The morning of SpaceX’s most prolific launch – the Crew Dragon Demo-2 mission – began with one question on the mind of many, why did the Falcon 9 rocket have just one second, and one second only, to launch NASA astronauts Bob Behnken and Doug Hurley to the International Space Station (ISS)? A simplified answer is orbital mechanics and a carefully planned out 19 hour trip around the planet.
The launch of the Falcon 9 was a highly anticipated moment, however, it was easily the most familiar part of the Demo-2 mission. Leading up to Demo-2, SpaceX had successfully launched twenty-eight Block 5 Falcon 9 boosters – the same type of booster that the Crew Dragon carrying Behnken and Hurley would launch on. The landing of the Falcon 9 on the autonomous spaceport drone ship in the middle of the Atlantic Ocean was also a familiar process that SpaceX had completed successfully a number of times.
Even the Crew Dragon capsule had a launch and mission to the space station under its belt, however, launching astronauts aboard the capsule had yet to be attempted, let alone done successfully. The least familiar part of the mission was what Crew Dragon and its occupants had to achieve once free of the Earth’s gravity well.
Once past launch and separation from the Falcon 9 first stage booster, Crew Dragon would separate from the Falcon 9 second stage, enter an initial orbit, and proceed to spend the next nineteen hours chasing the ISS around the planet. The capsule had to perform a series of burns to lift its orbit high enough to match that of the ISS for autonomous docking nineteen hours later. During the trip, Behnken and Hurley had a series of items to check off prior to initiating their crew sleep aboard Crew Dragon. A few of the items included doffing – or taking off – their SpaceX pressure suits, hosting a brief media opportunity explaining the name “Endeavour” chosen for their capsule as well as the zero-G indicator named “Tremor” chosen to ride along with them and eat their first meal in space.
The Crew Dragon also had a few jobs of its own to complete. Crew and capsule would spend about two hours performing 3 different burns of the sixteen Draco thrusters outfitted all around the Crew Dragon’s outer shell. The first phasing burn was needed to insert it into the correct orbit, followed a little while later by a boost burn to raise the capsule’s orbit even more. And lastly, a close coelliptic burn to flatten out the orbit around the Earth making it more elliptical, rather than circular matching that of the ISS. These three burns were completed while the crew was awake performing any necessary tasks. Two more burns remained to be completed, but those would need to occur much closure to docking with the ISS, one while the crew slept and one just before autonomous docking procedures were set to begin.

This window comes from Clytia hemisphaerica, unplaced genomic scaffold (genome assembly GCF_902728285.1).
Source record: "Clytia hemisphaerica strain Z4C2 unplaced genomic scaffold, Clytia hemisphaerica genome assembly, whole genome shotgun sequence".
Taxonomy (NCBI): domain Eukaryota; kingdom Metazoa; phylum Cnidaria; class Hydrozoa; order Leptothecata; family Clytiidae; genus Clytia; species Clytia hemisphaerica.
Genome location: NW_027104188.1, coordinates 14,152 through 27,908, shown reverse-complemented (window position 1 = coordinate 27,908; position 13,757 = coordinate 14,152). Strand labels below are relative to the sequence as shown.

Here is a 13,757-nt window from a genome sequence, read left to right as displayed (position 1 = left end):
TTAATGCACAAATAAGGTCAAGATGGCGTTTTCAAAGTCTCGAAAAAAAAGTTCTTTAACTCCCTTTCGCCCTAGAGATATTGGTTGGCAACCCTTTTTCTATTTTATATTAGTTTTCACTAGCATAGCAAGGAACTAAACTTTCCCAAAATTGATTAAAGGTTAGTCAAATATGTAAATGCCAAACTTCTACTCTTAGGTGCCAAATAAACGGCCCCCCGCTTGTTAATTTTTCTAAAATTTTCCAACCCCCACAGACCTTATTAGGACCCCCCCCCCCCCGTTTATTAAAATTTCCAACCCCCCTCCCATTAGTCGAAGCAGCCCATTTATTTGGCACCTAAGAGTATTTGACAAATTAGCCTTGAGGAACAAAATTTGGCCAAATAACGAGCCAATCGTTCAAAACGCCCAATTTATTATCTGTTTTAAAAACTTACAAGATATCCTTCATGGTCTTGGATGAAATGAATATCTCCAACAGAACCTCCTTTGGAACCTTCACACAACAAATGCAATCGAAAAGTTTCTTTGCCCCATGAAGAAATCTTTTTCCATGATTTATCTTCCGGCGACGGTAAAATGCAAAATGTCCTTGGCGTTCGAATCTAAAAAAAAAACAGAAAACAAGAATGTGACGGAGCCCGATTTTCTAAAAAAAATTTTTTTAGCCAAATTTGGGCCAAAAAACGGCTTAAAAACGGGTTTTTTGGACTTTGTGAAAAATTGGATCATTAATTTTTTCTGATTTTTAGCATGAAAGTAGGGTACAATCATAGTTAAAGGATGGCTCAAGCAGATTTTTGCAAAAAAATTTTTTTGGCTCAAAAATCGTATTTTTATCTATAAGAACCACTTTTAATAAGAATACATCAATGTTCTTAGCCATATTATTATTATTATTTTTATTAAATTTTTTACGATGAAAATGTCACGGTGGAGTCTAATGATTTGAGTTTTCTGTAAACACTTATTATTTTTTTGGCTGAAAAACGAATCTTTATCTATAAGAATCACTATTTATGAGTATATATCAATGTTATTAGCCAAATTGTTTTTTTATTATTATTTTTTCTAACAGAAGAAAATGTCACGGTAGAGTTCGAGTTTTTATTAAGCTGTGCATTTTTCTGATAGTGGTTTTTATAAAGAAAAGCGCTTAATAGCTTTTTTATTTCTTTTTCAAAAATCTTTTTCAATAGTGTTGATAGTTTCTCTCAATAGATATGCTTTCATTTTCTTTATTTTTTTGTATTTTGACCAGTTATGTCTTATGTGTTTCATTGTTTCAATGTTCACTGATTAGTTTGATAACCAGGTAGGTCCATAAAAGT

The fourth burn – a transfer burn – is intended to raise the capsule the final ten meters in orbital space to match that of the ISS. This burn will allow the capsule to begin its final approach toward the station. It will be completed by the SpaceX mission control ground station in Hawthorne, California while the crew sleeps. It will be a gentle burn of the Dracos lasting less than a minute.
The capsule will then burn the Draco thrusters once more for the final coelliptic burn matching its orbit directly with the ISS. At this time, the crew aboard both the Crew Dragon capsule and space station will be awake for a full day of work including the meticulous process of autonomously docking the capsule to the ISS, the opening of the hatch of Crew Dragon, and welcoming Behnken and Hurley aboard the station as members of the Expedition 63 crew.
Crew Dragon is expected to meet up with the ISS nineteen hours after liftoff. Docking with the station is set to occur on Sunday, May 31st around 10:30 am EDT/14:30 UTC. Behnken and Hurley will be welcomed aboard the station during a traditional crew welcoming ceremony that should occur about two hours after docking has been confirmed.
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